Student at Christ University, Bengaluru, India
The primary determinant of a potential customer's choice to acquire a good or service is its pricing. Retailers must take into account elements like manufacturing and operating expenses, sales targets, and competitive pricing. Even yet, pricing a new product or even an established product line involves more than just numbers. Particularly for e-commerce business owners, the cost of the goods can all too frequently determine success or failure. Price is a major consideration for every business in today's age of "throw-away" products and rivalry in just about every market sector you can think of. For reasons that will potentially involve an e-commerce retailer setting his or her price to maximise profits and to deter competition is always a danger to the essence of healthy competition. The OECD guidelines have specifically passed various pointers in their 2008 guidelines to prevent such a mishap from happening, especially in the competition sector. Manufacturers frequently make an effort to influence the prices that online merchants charge to final customers for their products under vertical price restraints. Price-based restraints can produce efficiency like many other vertical restraints, but they frequently represent one of the most immediate barriers to intra-brand rivalry. The usage of a minimum or fixed RPM in the e-commerce industry is frequently driven by manufacturer worries about free-riding on offline service provision as well as worries about aggressive discounting in online distribution channels that could deter customers. A brand's standing in the market or perceived prestige. In order to safeguard both wholesale price levels and retail price margins, pricing constraints may be used to reduce the effects of swift online price erosion. The concept of price parity in the e-commerce industry, especially to deter competition by barring the market players a healthy chance to sell their products and services, is on the rise in recent times. This paper aims to study the different forms of price parity being practised by e-commerce players and how the statute provides protection and promotion of healthy competition.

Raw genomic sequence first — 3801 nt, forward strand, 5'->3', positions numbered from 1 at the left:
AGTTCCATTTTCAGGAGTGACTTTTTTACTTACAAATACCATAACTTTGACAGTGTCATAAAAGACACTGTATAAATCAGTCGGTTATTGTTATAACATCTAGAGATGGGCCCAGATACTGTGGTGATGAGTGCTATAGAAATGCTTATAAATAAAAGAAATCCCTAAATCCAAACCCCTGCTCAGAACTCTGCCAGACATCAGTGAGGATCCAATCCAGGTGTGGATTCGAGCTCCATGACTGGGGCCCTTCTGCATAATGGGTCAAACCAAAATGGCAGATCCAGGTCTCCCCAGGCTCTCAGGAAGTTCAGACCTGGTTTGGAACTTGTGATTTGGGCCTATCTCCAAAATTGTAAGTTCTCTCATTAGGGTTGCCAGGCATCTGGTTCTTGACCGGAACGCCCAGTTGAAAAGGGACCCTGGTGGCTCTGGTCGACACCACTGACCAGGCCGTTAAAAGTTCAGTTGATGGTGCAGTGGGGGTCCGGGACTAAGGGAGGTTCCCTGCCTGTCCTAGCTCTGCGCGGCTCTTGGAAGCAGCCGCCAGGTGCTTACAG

International Journal of Law Management and Humanities, Volume 6, Issue 1, Page 262 - 270DOI: https://doij.org/10.10000/IJLMH.114046
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